How to (nearly) double your amount of classes

Instead of just once a week, a lot of teachers would like their students to come twice a week for lessons.

But it can often be a tough sell to parents who have to juggle piano, sports, maths and a whole host of other subjects.

The trick, as with everything, is in the marketing and how you present it.

The parents have to see it as something as different and distinct, so it isn’t unfair to the maths teacher to have two English classes a week when she only gets one!

And the very best Ninja Hint to do this is to offer one regular Genki English lesson for speaking/confidence and then the other lesson, on a different day,  is an optional Genki Phonics lesson.    Two different things and very easy to justify!

genkiphonics2vs.  cd13 cover

Parents *love* phonics and will jump at the chance. (And of course you can’t offer just the phonics class, you only offer it as an add-on to the existing classes.)

Give it a try, I bet you’ll get a super high sign up rate!

Ninja Tip2: Teaching wise, in the phonics class do a review of this week’s regular theme (e.g. run through the song then the class game again to get the benefit of the double lessons)  then do a mixture of the 5 minute phonics with as many extra bits from the 2nd video on the phonics page.

Ninja Tip3:  Make sure you put them on separate days, it defeats the point of having two lessons a week if they are both on the same day.  Use the “be unavailable” technique to fill your schedule wisely.

So there you go, I either just doubled your income, or doubled the amount of hours you have to work! 🙂

Be genki,

Richard

Richard Graham

Hello, I'm Richard Graham. And when I was a kid I found school to be sooooo boring... So I transformed my way of teaching. I listened to what the kids were really wanting to say and taught it in ways they really wanted to learn. The results were magical. So I'm sharing it all with you now...

3 Responses to “How to (nearly) double your amount of classes”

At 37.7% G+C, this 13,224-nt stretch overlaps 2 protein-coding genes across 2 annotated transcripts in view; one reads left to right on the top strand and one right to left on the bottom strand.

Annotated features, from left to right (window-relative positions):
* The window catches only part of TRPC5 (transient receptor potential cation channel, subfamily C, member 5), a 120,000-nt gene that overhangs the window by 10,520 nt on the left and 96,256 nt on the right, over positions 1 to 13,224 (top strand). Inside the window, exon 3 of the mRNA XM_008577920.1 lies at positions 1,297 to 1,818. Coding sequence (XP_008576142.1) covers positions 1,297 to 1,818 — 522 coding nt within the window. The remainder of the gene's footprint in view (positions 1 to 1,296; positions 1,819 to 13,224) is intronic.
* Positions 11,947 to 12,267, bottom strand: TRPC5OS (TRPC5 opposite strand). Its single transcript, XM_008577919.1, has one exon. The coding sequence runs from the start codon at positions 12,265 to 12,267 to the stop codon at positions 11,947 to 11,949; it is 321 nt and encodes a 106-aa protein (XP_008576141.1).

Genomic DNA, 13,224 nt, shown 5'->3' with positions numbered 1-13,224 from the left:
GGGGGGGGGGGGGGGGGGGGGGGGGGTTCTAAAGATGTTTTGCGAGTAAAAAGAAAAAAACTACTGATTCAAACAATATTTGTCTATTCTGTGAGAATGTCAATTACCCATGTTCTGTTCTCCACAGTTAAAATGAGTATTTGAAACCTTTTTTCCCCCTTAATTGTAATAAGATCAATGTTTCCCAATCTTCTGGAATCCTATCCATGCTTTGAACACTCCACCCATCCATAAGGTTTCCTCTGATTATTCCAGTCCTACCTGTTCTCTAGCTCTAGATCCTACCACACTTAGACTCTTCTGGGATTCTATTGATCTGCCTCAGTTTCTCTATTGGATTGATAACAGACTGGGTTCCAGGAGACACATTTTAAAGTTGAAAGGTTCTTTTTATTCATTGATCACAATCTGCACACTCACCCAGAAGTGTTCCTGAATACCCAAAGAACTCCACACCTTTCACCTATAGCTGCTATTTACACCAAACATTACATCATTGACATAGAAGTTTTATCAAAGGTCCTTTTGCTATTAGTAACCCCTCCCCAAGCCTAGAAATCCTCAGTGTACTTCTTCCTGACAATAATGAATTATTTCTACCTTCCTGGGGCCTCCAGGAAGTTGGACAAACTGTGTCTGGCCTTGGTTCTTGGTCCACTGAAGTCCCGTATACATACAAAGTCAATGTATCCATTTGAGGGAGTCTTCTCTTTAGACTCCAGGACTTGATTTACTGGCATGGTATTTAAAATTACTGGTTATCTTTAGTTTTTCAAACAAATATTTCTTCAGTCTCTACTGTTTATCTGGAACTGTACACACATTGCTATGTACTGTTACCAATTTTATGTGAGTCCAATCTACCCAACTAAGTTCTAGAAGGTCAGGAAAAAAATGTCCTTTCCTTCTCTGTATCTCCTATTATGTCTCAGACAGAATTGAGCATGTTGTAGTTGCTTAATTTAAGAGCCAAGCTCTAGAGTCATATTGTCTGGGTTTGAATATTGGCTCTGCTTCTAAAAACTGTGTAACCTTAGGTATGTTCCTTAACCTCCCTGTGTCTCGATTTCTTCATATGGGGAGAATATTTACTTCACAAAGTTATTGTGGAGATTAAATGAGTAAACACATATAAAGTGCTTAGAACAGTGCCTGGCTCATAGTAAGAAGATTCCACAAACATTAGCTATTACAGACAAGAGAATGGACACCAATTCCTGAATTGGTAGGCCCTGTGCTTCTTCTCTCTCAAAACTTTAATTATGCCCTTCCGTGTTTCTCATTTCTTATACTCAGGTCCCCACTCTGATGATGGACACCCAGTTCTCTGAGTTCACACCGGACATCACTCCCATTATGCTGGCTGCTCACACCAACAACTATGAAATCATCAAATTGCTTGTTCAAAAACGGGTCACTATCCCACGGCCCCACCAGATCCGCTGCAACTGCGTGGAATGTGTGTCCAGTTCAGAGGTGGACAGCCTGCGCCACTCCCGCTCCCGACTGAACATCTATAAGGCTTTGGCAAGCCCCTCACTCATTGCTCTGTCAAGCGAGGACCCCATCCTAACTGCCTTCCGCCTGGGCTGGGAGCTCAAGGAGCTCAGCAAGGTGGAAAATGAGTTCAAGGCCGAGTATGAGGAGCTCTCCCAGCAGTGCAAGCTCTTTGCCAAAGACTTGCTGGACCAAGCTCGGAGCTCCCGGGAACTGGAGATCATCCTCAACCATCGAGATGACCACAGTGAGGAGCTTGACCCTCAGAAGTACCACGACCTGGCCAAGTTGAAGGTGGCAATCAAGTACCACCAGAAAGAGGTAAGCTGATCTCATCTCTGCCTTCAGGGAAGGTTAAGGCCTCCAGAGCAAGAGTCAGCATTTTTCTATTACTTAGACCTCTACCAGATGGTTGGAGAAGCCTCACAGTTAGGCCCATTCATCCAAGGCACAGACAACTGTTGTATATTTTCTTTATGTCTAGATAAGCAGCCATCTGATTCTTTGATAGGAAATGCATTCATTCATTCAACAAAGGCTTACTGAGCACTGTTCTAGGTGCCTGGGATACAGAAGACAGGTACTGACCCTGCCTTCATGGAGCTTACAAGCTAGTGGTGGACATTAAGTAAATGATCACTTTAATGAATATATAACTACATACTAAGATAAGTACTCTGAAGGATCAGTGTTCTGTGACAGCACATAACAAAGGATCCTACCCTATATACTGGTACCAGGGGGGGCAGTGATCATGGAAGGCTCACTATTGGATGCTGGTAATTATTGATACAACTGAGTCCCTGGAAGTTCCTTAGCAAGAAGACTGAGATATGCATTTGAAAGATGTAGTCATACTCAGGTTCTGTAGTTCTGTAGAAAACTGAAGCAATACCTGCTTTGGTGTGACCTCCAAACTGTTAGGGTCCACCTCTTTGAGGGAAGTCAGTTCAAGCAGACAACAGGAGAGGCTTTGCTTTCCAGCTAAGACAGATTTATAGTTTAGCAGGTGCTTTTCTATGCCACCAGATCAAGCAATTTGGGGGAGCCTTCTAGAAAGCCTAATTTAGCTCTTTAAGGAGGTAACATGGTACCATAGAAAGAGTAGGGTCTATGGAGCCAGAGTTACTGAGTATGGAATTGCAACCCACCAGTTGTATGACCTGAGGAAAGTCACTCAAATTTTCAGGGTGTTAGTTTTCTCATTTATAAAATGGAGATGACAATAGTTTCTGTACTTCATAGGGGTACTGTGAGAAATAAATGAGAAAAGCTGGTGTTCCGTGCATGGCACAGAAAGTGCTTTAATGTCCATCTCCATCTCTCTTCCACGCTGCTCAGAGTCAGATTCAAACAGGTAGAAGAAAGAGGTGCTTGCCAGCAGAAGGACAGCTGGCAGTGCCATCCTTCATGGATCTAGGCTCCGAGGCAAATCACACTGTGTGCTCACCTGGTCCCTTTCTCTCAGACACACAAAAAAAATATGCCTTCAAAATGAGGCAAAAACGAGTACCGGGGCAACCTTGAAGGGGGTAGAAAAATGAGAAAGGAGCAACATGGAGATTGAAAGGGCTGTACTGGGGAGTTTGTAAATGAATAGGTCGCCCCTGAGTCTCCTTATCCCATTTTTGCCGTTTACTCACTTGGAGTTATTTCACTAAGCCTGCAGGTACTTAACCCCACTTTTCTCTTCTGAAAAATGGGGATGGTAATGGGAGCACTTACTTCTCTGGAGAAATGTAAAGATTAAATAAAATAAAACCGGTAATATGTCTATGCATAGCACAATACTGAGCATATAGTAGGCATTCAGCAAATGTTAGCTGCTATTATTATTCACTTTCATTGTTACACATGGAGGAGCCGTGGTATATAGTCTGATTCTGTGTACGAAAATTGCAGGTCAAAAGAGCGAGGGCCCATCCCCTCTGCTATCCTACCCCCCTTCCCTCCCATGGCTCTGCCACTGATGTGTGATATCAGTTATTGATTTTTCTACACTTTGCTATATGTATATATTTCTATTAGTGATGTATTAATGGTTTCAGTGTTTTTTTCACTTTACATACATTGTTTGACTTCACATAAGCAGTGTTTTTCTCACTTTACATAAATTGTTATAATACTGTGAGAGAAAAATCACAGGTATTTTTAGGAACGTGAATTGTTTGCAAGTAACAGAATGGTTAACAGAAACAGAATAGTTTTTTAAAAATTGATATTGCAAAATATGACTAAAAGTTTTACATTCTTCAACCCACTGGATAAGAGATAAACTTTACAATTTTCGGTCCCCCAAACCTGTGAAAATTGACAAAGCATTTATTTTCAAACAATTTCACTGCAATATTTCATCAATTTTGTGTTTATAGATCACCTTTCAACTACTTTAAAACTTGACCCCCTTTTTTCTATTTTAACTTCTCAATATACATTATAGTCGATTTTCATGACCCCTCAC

1. Margit

    I think, there are many teachers who would like to have two classes, but it would be a hard thing just for the teacher’s schedule as well.

    For me it won’t work for many reasons, and as I think I’m not the only one some ideas:

    I hold one 60 minute class per week (90 minutes from grade 7)

    The kids do the software homework>>meaning: they will improve VERRRRRY fast.

    I usually do 10 minutes Phonics within these classes from grade 1 or 2,
    AND, now the point: I have intesive phonic classes during vacation.

    The good point about this is, the parents know you are a super teacher already! They trust you , and know all they pay is worth it. So you can make up a price for the phonics course, independently.
    The other thing: Kids are bored during vacation anyway, they can come around in the morning, etc. You can hold 2 or 3 hour classes.

    You can set it up not depending on their level or age.

    I had my third course this summer.
    I had 2 6th graders, 2 5th graders, 1 third grader.
    They all finished with amazing results!

  2. Mark Armstrong

    Wow, I always took it for granted here in Korea that children would have multiple English classes a week. I have students attending my classes 2 or 3 times a week, and in many cases Monday through Friday. It’s not that that they don’t have other things to do since kids here are very busy with a multitude of after school classes. And it’s not a hard sell either, as there more or less seems to be an understanding that the more hours you put into English the more you will get out of it. I don’t know how the kids would get by on just an hour a week.

  3. Gumby

    I have heard than from a mother who was born in Korea. She was amazed that students can learn anything with just once a week.

    It seem that having the GE homework is a good way to work around this.

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